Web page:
The Librarian’s Cellar: At The Cinema: Maudie

I have seen this film twice now, the second time when I was lucky enough to view it at a screening attended by director Aisling Walsh and actor Ethan Hawke. Based on a true story, the film is a compelling portrait of Canadian folk artist, Maud Lewis, played by the wonderful Sally Hawkins, and focuses on her relationship and subsequent forty-year marriage with Everett, a fisherman, living hand to mouth. A cinematic treat for the senses, Maudie reflects the 1930’s small town mentality, particularly through the prevalent attitudes to her free spirit and her disability, rheumatoid arthritis, a painful condition that grew progressively worse as she aged. The film also charts her path to becoming an accomplished folk artist while never flinching from the hardships endured by Maudie as she shares her life with Everett in their tiny shack. No spoilers here, but there is also a particularly poignant element to Maudie’s story that I guarantee will bring on the tears! An Irish / Canadian co-production, Maudie is a study of the resilience and tenacity of a gifted artist in the face of adversity.

Maudie | 15A | 1 hour 55 mins | 2016

Journey of a Storyteller 2: Learning from the professionals, the mentors and the ‘doers’…

Over the years, I’ve attended many filmmaker courses and masterclasses, always searching for the magic ingredients that will give me the template to forge ahead as a screenwriter and someday director. And yes, while I have gathered a wealth of invaluable knowledge and experiential anecdotes from listening to the creatives who have been there and done that…some have been a tad disappointing, unfocused, badly organised, or just not relevant to what it is I am seeking.

Each experience though, has taught me something, and what continually comes to the fore is this; that even the ‘doers’ in this business sometimes struggle, make mistakes, are let down or manage to turn something potentially beautiful into a balls-out mess! And, that while treading your path, you will always encounter your enablers, your mentors, the ones who are secure enough not to pull the ladder up behind them as they carve their own niche, there are also ten more who will shut that door on your unknown, unripened tenderfoot!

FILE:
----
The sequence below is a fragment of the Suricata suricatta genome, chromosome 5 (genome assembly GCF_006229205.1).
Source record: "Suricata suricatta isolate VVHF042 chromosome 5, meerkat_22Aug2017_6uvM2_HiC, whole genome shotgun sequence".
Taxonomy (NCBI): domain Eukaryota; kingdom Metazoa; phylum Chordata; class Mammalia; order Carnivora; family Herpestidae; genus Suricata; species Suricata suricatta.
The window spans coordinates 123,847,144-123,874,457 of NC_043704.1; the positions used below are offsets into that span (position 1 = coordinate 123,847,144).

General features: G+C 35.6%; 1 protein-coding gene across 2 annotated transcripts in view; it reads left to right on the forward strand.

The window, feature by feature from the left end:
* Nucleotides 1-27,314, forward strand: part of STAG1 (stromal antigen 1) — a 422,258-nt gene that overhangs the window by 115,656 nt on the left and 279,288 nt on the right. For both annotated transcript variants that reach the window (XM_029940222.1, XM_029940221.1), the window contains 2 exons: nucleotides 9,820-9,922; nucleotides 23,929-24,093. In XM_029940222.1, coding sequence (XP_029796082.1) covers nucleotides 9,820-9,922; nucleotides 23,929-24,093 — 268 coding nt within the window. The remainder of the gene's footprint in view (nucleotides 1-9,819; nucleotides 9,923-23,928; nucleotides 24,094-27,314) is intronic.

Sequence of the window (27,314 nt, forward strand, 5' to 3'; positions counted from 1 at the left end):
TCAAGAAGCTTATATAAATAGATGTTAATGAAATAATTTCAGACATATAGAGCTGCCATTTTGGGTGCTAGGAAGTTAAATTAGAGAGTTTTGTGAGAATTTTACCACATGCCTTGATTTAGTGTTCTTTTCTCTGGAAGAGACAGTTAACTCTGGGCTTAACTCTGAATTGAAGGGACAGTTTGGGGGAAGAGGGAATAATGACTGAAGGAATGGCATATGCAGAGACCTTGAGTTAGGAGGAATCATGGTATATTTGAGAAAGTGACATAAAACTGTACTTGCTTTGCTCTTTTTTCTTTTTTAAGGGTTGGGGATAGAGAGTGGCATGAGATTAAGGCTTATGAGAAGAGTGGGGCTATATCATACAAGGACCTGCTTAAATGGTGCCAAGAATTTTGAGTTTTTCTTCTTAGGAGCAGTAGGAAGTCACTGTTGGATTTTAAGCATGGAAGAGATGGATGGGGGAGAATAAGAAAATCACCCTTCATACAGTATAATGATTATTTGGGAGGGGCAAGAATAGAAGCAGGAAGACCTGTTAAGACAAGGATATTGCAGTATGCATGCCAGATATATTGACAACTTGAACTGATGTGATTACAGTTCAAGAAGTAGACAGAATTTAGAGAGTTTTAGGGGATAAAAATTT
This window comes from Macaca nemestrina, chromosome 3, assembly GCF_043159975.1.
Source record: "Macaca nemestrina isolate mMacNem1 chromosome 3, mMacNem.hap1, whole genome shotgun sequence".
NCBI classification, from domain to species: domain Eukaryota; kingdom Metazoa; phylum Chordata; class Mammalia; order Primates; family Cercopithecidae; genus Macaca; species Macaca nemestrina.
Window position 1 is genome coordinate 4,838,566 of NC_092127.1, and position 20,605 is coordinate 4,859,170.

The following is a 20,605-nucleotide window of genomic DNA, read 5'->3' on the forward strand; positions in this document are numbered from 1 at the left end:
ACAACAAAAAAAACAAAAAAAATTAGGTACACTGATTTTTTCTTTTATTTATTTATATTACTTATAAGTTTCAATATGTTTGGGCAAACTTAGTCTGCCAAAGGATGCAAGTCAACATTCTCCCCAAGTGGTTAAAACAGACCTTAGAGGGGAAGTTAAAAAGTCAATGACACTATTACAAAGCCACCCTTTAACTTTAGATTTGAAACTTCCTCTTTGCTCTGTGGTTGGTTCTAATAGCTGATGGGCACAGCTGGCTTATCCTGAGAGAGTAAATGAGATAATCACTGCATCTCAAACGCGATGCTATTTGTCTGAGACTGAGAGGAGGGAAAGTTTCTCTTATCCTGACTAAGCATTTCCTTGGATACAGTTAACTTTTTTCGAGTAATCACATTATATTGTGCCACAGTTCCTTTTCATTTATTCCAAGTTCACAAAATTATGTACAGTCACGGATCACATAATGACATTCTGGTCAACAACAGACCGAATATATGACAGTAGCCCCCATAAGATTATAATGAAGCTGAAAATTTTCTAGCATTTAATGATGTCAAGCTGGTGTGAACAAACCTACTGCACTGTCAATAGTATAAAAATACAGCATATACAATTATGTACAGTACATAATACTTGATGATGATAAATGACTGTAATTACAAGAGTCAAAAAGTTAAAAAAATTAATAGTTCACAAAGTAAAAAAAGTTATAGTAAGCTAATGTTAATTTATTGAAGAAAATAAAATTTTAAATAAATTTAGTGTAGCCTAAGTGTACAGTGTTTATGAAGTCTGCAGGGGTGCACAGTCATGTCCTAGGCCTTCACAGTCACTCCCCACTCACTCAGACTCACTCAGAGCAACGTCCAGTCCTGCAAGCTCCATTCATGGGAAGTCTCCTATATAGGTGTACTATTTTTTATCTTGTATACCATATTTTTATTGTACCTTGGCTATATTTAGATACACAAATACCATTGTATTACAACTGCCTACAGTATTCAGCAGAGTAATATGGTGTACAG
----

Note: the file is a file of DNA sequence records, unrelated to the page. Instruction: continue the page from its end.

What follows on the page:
Making your way in this business is not easy and it can take a long, long time to see the benefits…nobody knows you while you struggle the lonely road towards developing your voice, coming up with the goods and making the grade…and nobody wants to know you until you do. Therefore, if, like me, you are going to launch yourself into the mire of this weird and wonderful world, it would be wise to seek and find those mentors, and to listen, really listen, to what they have learned…

Most recently,  I encountered two such mentors, both at the top of their game, when I attended a Writer/Director Masterclass with Irish Director, Aisling Walsh (Song for a Raggy Boy, The Daisy Chain, Wallander). The all-day workshop was hosted during the inaugural Fingal Film Festival and there was a double treat for participants when we also got to spend the afternoon with actor Martin McCann (Swansong, Story of Occi Byrne,  Killing Bono, Titanic: Blood and Steel). Martin is not just an amazingly talented actor, he is also a generous one, giving over an entire day to talk about his craft; to share the knowledge, and between the two of these amazing people, they managed to turn the day into an entertaining and insightful experience.

Here are the main points that I took away:

Build relationships: Writers can be shy, directors can be shy, actors can be shy…talk to people…make connections.

Make a short film. Nobody knows your story better than you do. Low budget, no budget, gather your team and just do it.

You don’t have to be technical: Work with the best crew and actors you can get; learn from them.

The energy will come from you: Be a good listener, see things others don’t see, be a decision maker, stay calm.

Three traits you need to have: Concentration. Communication. Stamina.

Learn about Actors. Find out about them, what it is that they do and how they do it. And listen to their instincts.

You can make your film three times: When you write it. When you make it. When you cut it.

Open the door and walk in! Are you going to just think about it? Or are you going to do it?

Right so! Armed now with bundles of notebooks, filled with theory, paradigms and checklists of how it all comes together, it is time…

Whatever you think you can do, or believe you can do, begin it. Action has magic, grace and power…

Johann Wolfgang Von Goethe